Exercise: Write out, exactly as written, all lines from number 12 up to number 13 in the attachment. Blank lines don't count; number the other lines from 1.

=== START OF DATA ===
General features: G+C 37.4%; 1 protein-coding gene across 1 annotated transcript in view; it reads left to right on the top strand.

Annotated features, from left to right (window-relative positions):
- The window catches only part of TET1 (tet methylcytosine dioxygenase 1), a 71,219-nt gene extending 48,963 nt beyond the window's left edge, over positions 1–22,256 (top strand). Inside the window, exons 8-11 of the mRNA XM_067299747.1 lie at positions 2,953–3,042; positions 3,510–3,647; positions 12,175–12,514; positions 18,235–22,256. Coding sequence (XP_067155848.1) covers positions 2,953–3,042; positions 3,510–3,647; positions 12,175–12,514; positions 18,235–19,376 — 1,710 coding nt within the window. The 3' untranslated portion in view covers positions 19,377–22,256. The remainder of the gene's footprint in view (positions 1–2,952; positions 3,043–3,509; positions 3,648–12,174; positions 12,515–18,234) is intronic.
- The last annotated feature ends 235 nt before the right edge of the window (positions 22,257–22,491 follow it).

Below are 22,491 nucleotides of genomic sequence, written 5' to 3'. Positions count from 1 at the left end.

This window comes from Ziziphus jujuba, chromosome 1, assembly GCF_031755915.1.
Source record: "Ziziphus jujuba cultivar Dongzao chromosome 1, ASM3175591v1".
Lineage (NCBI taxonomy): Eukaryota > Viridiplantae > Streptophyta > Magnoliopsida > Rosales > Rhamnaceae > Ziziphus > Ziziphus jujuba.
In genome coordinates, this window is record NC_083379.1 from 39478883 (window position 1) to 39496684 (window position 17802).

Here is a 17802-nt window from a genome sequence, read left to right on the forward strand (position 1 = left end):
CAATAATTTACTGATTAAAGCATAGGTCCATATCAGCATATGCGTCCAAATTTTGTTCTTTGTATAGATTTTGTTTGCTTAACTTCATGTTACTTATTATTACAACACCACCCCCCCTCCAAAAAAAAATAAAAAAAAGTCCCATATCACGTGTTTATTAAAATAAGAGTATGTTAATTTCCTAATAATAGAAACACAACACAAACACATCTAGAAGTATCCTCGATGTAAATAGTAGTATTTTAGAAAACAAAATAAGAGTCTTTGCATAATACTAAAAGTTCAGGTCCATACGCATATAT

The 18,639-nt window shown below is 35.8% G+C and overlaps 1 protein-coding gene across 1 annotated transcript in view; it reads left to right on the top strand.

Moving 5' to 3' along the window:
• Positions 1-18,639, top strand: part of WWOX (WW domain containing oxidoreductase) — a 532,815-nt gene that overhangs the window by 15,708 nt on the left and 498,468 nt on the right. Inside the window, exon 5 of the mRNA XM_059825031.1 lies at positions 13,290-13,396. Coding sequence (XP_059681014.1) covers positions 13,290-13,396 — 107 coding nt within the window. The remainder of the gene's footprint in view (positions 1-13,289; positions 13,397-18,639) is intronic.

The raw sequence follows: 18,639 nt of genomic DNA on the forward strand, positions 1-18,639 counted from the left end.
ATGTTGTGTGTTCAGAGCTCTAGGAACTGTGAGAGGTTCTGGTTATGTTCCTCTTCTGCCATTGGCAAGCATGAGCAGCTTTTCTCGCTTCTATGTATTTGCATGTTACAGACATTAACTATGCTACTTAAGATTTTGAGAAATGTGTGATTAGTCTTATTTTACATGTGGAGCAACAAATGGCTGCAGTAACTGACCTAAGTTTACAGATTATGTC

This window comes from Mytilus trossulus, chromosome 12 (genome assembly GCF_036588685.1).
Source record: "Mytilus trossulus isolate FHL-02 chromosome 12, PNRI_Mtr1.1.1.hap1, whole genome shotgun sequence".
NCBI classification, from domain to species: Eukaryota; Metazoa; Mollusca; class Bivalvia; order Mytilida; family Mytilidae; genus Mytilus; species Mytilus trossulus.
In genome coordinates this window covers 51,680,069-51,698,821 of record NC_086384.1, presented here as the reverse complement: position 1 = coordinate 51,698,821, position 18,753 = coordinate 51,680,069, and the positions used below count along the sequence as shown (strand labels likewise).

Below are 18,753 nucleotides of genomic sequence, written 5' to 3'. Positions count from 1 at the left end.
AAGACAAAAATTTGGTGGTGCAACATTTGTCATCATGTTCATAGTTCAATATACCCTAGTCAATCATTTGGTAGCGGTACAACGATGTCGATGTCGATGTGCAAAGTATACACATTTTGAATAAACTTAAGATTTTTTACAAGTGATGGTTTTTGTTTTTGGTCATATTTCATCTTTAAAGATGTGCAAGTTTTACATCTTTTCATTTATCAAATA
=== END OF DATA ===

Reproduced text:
The 18,639-nt window shown below is 35.8% G+C and overlaps 1 protein-coding gene across 1 annotated transcript in view; it reads left to right on the top strand.

Moving 5' to 3' along the window: